"Let me urge all ASA members to consider making a financial gift to the ASA
this winter. Let me also urge non-members on this list to become members."

When I first considered joining the ASA, I was hesitant because I did not want to join an anti-evolution organization. As I learned more about the ASA, I decided it was worth my dues, as it were.

Then, this month, I am treated to Groothuis' article, that, in the abstract, proclaims that "ID is a legitimate scientific research program" (!) that "should be taught as such at the state university." (!!) My first thought, before seeing the response article following it, was "how the heck did this make it through the peer review process??"

As a frequent reviewer (for a different journal) myself, I am very disappointed that this article appeared in PSCF. Articles with glaring errors of fact should not have rebuttal articles following them- they should be returned to the author for revision.

Some examples:

"If ID arguments are allowed to enter into academic debate at the university level, scientific categories will be rightly expanded..."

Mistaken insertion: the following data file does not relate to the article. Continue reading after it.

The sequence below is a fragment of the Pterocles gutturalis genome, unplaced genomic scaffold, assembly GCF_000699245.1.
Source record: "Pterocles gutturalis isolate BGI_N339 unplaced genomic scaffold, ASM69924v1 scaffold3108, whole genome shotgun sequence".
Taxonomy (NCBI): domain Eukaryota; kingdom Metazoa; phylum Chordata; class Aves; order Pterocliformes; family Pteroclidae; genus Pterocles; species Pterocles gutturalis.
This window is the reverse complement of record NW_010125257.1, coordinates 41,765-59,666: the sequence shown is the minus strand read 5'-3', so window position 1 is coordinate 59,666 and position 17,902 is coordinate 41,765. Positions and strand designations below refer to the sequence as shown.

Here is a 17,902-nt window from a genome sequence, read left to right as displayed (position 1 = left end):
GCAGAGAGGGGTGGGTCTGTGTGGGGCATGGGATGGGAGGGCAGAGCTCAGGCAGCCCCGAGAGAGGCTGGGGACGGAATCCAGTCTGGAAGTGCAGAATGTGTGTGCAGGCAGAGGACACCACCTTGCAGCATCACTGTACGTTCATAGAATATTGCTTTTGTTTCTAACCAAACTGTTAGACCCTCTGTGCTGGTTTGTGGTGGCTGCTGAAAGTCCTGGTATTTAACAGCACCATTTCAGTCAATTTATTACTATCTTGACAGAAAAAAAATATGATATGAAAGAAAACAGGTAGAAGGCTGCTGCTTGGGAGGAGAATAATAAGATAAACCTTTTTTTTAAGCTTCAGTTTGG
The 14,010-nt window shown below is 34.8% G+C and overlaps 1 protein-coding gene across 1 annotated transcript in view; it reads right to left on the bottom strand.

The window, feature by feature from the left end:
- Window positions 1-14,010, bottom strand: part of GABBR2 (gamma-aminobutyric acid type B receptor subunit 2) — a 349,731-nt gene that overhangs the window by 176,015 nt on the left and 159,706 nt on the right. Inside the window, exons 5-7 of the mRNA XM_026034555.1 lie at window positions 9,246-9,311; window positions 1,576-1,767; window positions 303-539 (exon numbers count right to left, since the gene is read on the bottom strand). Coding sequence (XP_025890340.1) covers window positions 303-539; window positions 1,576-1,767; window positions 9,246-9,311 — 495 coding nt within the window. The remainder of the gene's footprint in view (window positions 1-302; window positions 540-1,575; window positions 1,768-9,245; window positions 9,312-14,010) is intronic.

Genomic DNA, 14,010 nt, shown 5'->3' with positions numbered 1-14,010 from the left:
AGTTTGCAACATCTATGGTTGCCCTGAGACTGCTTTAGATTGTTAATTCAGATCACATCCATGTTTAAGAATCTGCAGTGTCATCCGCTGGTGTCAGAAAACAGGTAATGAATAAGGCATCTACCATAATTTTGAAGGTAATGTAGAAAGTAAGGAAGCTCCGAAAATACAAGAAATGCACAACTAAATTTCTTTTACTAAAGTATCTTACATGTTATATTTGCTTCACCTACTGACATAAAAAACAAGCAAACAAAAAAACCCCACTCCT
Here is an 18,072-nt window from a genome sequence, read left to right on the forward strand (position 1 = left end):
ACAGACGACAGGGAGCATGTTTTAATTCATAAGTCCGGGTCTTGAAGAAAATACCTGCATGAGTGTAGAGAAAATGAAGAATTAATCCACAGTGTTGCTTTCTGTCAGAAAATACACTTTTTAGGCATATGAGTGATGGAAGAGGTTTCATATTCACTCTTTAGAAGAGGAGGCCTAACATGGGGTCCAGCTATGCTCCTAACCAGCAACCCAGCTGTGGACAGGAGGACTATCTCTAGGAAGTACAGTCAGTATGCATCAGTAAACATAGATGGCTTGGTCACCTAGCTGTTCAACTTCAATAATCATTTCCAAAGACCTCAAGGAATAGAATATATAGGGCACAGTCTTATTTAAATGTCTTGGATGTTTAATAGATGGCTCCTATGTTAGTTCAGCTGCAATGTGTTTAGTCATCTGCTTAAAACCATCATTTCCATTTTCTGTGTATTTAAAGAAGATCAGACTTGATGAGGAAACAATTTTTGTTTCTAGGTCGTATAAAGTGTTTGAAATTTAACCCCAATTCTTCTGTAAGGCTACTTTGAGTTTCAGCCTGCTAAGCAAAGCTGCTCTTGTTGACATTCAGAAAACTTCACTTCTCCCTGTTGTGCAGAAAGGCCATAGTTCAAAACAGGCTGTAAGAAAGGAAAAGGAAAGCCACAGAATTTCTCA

My review comment: In the abstract the author asserts that ID is science, yet in this sentence he suggests that ID requires "an expansion" of scientific categories. He needs to explain this discrepancy. If ID requires a change to the basic assumptions of science, the author should provide rationale and support from the scientific literature. This section also should include an interaction with other key discussions of the nature of ID and scientific categories, such as the testimony of Behe and Fuller in Kitzmiller vs. Dover, for example. This point should not be allowed to stand by bare assertion.

"ID... gives science another tool for empirical discovery"

My review comment: This point should be supported with examples from the scientific literature. If the author cannot support this position then the point should be withdrawn. Articles cited should have examples where ID has been used as a framework for empirical research (to make testable predictions, design and perform experiments, etc). Again, the author is making points on bare assertion alone (and the key points on which his thesis rests, at that).